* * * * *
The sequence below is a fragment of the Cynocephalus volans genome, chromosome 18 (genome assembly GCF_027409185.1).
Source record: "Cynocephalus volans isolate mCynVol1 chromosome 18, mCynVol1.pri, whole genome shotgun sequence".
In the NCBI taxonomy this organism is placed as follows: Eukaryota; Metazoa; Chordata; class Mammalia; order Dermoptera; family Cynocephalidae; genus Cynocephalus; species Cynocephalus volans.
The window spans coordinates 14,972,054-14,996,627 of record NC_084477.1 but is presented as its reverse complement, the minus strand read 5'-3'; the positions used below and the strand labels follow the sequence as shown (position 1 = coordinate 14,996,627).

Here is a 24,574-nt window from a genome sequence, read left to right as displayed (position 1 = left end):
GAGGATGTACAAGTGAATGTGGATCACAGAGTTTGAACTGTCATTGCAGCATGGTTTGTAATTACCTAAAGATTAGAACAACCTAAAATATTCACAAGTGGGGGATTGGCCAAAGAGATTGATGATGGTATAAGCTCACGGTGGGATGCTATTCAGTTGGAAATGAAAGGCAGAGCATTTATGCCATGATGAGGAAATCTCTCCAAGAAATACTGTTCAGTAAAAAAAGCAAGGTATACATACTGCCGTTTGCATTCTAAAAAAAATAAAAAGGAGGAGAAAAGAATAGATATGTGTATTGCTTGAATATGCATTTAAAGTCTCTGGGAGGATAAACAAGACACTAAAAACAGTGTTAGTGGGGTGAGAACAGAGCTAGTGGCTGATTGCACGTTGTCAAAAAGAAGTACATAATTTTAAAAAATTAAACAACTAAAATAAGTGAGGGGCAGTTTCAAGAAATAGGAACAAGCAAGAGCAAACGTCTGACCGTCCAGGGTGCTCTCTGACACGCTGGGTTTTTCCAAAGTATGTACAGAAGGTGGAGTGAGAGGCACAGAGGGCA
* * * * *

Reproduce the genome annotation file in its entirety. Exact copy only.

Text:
The sequence below is a fragment of the Cynocephalus volans genome, chromosome 18 (genome assembly GCF_027409185.1).
Source record: "Cynocephalus volans isolate mCynVol1 chromosome 18, mCynVol1.pri, whole genome shotgun sequence".
In the NCBI taxonomy this organism is placed as follows: Eukaryota; Metazoa; Chordata; class Mammalia; order Dermoptera; family Cynocephalidae; genus Cynocephalus; species Cynocephalus volans.
The window spans coordinates 14,972,054-14,996,627 of record NC_084477.1 but is presented as its reverse complement, the minus strand read 5'-3'; the positions used below and the strand labels follow the sequence as shown (position 1 = coordinate 14,996,627).

Here is a 24,574-nt window from a genome sequence, read left to right as displayed (position 1 = left end):
GAGGATGTACAAGTGAATGTGGATCACAGAGTTTGAACTGTCATTGCAGCATGGTTTGTAATTACCTAAAGATTAGAACAACCTAAAATATTCACAAGTGGGGGATTGGCCAAAGAGATTGATGATGGTATAAGCTCACGGTGGGATGCTATTCAGTTGGAAATGAAAGGCAGAGCATTTATGCCATGATGAGGAAATCTCTCCAAGAAATACTGTTCAGTAAAAAAAGCAAGGTATACATACTGCCGTTTGCATTCTAAAAAAAATAAAAAGGAGGAGAAAAGAATAGATATGTGTATTGCTTGAATATGCATTTAAAGTCTCTGGGAGGATAAACAAGACACTAAAAACAGTGTTAGTGGGGTGAGAACAGAGCTAGTGGCTGATTGCACGTTGTCAAAAAGAAGTACATAATTTTAAAAAATTAAACAACTAAAATAAGTGAGGGGCAGTTTCAAGAAATAGGAACAAGCAAGAGCAAACGTCTGACCGTCCAGGGTGCTCTCTGACACGCTGGGTTTTTCCAAAGTATGTACAGAAGGTGGAGTGAGAGGCACAGAGGGCA